Kauai resident Janice Bond is one of those donors who sent money to both Sanders and Gabbard’s presidential campaigns.
In 2016, she said, she worked with Sanders’ Hawaii operation as a member of the Kauai Democratic Party. She also remembers the first time she met Gabbard, when she was running for Congress in 2012.
Bond recalls picking up Gabbard at the airport and taking her to Hanapepe to meet with voters.
When a crying woman approached Gabbard after the event, Bond said she was struck by how the future congresswoman locked eyes and listened to every word despite a growing line of people waiting to meet her.
“I feel that she is one of the better candidates especially if you’re talking about wanting a female president,” Bond said. “She’s sincere, she’s very conscious about her words and about how she presents herself.”
If Gabbard wants to pick up more support in her home state, Bond said, she might want to pay closer attention to the issues in her district. Bond pointed specifically to Native Hawaiian protests on Mauna Kea over construction of the Thirty Meter Telescope.
Gabbard has not visited the mountain since the protests began.
Instead, she has participated in protests in Puerto Rico and travelled to the Standing Rock Sioux Reservation in North Dakota where in 2016 she stood alongside protestors when they fought against the construction of an oil pipeline.
“She’s been going all over the mainland states, but I think she needs to come home to her base here to activate them,” Bond said.
Gabbard’s campaign did not respond to a Civil Beat request for comment.
There’s still a black box surrounding small dollar donations to Republicans who don’t yet use a contribution conduit, such as ActBlue, on a large scale. That’s why it can be hard to see exactly how much money is coming out of Hawaii into Trump’s campaign coffers.
According to FEC data, Hawaii residents donated more than $95,000 to the president’s 2020 re-election campaign.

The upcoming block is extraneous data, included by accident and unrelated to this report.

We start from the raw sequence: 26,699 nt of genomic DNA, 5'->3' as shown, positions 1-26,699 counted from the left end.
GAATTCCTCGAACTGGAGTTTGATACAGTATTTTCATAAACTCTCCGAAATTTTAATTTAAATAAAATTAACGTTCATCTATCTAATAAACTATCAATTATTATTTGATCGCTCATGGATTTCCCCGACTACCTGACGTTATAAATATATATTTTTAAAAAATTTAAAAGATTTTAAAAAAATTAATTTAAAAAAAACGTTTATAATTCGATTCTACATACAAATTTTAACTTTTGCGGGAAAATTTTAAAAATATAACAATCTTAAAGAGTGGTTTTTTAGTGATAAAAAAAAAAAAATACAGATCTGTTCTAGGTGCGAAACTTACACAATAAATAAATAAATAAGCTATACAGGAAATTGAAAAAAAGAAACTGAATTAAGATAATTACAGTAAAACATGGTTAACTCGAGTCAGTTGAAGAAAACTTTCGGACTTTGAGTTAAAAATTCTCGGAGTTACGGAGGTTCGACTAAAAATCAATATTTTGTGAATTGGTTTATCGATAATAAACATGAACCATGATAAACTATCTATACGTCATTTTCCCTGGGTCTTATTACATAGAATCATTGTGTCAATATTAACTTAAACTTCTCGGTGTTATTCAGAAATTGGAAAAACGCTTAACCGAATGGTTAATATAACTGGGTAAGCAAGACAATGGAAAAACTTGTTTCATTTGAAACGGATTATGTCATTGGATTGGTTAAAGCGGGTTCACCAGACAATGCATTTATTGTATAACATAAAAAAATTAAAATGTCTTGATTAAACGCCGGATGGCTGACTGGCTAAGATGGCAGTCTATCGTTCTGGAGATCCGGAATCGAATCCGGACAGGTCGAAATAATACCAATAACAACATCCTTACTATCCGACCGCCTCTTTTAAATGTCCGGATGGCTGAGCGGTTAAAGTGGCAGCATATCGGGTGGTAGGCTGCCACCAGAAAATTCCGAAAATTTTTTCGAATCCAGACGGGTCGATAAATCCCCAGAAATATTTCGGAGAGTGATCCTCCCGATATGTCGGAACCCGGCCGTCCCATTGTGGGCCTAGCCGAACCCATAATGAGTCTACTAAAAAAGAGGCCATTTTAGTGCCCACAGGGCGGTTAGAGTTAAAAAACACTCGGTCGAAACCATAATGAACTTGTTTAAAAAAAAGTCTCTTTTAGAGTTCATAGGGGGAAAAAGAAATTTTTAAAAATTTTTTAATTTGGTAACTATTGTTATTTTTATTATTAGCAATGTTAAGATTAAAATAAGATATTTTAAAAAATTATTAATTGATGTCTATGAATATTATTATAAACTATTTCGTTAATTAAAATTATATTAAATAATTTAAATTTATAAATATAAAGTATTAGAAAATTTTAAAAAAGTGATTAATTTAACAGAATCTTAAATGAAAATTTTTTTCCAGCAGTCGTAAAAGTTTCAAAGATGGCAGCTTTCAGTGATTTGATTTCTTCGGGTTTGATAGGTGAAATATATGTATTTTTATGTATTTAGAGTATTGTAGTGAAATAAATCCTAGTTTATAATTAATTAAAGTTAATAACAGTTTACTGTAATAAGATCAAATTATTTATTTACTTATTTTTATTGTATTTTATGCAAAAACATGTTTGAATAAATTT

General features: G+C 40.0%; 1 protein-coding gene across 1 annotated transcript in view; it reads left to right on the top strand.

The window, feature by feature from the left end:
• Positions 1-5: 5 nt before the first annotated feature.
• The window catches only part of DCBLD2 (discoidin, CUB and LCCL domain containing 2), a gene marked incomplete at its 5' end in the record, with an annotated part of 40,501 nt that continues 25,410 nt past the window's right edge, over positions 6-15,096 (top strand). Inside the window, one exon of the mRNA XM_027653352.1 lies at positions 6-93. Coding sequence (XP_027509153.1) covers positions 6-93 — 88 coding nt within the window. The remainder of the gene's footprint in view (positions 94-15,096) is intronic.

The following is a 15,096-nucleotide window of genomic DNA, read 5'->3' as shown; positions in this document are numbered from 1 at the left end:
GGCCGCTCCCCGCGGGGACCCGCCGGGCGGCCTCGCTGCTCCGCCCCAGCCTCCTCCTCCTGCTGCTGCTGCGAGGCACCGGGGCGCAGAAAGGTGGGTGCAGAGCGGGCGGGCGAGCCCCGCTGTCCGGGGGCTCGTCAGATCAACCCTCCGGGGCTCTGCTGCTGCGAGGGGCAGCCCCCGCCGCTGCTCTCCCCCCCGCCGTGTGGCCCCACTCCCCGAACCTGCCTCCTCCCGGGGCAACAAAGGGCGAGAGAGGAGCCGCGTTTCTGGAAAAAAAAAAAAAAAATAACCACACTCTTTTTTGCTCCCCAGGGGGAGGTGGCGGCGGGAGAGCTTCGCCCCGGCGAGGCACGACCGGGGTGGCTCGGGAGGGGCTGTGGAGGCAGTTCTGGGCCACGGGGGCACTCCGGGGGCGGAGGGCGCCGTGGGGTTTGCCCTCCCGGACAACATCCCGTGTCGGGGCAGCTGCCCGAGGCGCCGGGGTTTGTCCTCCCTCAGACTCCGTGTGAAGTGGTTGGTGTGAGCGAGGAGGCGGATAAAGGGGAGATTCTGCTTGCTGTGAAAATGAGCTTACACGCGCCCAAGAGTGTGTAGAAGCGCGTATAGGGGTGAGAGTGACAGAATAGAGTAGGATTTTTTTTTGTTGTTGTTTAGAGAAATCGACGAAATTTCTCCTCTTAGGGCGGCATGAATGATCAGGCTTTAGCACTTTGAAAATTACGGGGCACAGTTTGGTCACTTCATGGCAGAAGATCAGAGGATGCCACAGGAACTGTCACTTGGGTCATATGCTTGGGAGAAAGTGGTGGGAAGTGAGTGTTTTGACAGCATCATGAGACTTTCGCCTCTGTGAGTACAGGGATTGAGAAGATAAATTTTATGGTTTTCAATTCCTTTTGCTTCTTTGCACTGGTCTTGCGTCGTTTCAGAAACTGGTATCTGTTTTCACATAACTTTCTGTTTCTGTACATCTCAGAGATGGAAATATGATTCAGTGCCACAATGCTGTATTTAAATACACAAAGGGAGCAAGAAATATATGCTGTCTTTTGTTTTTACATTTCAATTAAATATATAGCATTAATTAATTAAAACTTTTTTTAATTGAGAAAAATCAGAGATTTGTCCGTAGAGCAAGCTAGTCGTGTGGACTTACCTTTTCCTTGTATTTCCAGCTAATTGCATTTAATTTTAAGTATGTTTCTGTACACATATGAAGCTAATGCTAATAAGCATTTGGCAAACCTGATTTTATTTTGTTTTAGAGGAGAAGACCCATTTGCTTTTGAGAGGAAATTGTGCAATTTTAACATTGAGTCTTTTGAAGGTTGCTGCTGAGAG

But that figure is likely an undercount of the money he’s getting from Hawaii.
Trump has raised millions of dollars from small-dollar donors throughout the U.S., many of whom are allowed to remain anonymous because they did not contribute more than $200 to the campaign, the threshold that requires their identities to be disclosed.
And while Trump is beating most of the presidential field among Hawaii donors, his reported haul is still only a fraction of the more than $762,000 raised by the 2020 Democrat field as a whole.
Sign up for our FREE morning newsletter and face each day more informed.
A critical time for local journalism . . .
Over 1,800 daily and weekly newspapers in the U.S. have ceased operations since 2004 — among them the Honolulu Star-Bulletin and the Honolulu Weekly. Studies have shown that when local journalism disappears, government financing costs go up, fewer people run for public office, elected officials become less responsive to their constituents, and voter turnout decreases.
Our small nonprofit newsroom works hard every day to present local news in a deep and transparent way, without fear or favor.
We also rely on donations from readers like you to keep us afloat. The more support we receive; the stronger, more sustainable our journalism becomes; the more accountable we are to you. Please consider supporting our small newsroom with a tax-deductible gift.